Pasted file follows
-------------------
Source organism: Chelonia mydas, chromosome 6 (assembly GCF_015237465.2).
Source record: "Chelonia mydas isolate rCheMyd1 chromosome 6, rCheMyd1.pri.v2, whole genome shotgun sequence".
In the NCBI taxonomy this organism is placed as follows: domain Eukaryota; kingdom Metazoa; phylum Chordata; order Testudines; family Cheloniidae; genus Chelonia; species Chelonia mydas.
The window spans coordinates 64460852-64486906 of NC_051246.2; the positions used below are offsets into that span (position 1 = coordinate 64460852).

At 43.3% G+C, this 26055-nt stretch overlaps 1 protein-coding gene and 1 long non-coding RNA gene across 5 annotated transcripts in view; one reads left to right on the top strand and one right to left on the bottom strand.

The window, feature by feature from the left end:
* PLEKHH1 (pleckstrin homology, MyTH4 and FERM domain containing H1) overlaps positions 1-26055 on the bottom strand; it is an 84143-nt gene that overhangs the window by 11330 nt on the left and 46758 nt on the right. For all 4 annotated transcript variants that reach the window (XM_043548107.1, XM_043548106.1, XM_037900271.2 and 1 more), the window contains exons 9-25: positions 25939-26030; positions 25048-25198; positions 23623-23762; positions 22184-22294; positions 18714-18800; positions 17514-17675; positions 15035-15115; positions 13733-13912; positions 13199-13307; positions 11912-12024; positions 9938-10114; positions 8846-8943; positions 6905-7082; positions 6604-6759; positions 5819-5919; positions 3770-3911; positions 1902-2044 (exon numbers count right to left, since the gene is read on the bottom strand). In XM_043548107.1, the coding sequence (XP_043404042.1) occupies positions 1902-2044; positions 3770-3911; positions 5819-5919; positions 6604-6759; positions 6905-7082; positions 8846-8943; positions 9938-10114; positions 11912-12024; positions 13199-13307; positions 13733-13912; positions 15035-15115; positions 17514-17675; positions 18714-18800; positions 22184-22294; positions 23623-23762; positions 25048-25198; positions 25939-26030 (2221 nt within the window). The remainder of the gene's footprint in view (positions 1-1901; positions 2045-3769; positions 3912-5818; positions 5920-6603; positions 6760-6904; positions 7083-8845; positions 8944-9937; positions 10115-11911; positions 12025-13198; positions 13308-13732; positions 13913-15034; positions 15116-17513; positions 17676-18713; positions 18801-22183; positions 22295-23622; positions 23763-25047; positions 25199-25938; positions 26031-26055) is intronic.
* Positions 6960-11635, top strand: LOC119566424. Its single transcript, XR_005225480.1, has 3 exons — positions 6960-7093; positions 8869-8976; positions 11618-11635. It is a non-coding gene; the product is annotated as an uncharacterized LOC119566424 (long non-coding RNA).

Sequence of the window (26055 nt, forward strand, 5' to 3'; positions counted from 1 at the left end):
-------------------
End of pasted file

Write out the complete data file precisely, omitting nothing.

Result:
Source organism: Chelonia mydas, chromosome 6 (assembly GCF_015237465.2).
Source record: "Chelonia mydas isolate rCheMyd1 chromosome 6, rCheMyd1.pri.v2, whole genome shotgun sequence".
In the NCBI taxonomy this organism is placed as follows: domain Eukaryota; kingdom Metazoa; phylum Chordata; order Testudines; family Cheloniidae; genus Chelonia; species Chelonia mydas.
The window spans coordinates 64460852-64486906 of NC_051246.2; the positions used below are offsets into that span (position 1 = coordinate 64460852).

At 43.3% G+C, this 26055-nt stretch overlaps 1 protein-coding gene and 1 long non-coding RNA gene across 5 annotated transcripts in view; one reads left to right on the top strand and one right to left on the bottom strand.

The window, feature by feature from the left end:
* PLEKHH1 (pleckstrin homology, MyTH4 and FERM domain containing H1) overlaps positions 1-26055 on the bottom strand; it is an 84143-nt gene that overhangs the window by 11330 nt on the left and 46758 nt on the right. For all 4 annotated transcript variants that reach the window (XM_043548107.1, XM_043548106.1, XM_037900271.2 and 1 more), the window contains exons 9-25: positions 25939-26030; positions 25048-25198; positions 23623-23762; positions 22184-22294; positions 18714-18800; positions 17514-17675; positions 15035-15115; positions 13733-13912; positions 13199-13307; positions 11912-12024; positions 9938-10114; positions 8846-8943; positions 6905-7082; positions 6604-6759; positions 5819-5919; positions 3770-3911; positions 1902-2044 (exon numbers count right to left, since the gene is read on the bottom strand). In XM_043548107.1, the coding sequence (XP_043404042.1) occupies positions 1902-2044; positions 3770-3911; positions 5819-5919; positions 6604-6759; positions 6905-7082; positions 8846-8943; positions 9938-10114; positions 11912-12024; positions 13199-13307; positions 13733-13912; positions 15035-15115; positions 17514-17675; positions 18714-18800; positions 22184-22294; positions 23623-23762; positions 25048-25198; positions 25939-26030 (2221 nt within the window). The remainder of the gene's footprint in view (positions 1-1901; positions 2045-3769; positions 3912-5818; positions 5920-6603; positions 6760-6904; positions 7083-8845; positions 8944-9937; positions 10115-11911; positions 12025-13198; positions 13308-13732; positions 13913-15034; positions 15116-17513; positions 17676-18713; positions 18801-22183; positions 22295-23622; positions 23763-25047; positions 25199-25938; positions 26031-26055) is intronic.
* Positions 6960-11635, top strand: LOC119566424. Its single transcript, XR_005225480.1, has 3 exons — positions 6960-7093; positions 8869-8976; positions 11618-11635. It is a non-coding gene; the product is annotated as an uncharacterized LOC119566424 (long non-coding RNA).

Sequence of the window (26055 nt, forward strand, 5' to 3'; positions counted from 1 at the left end):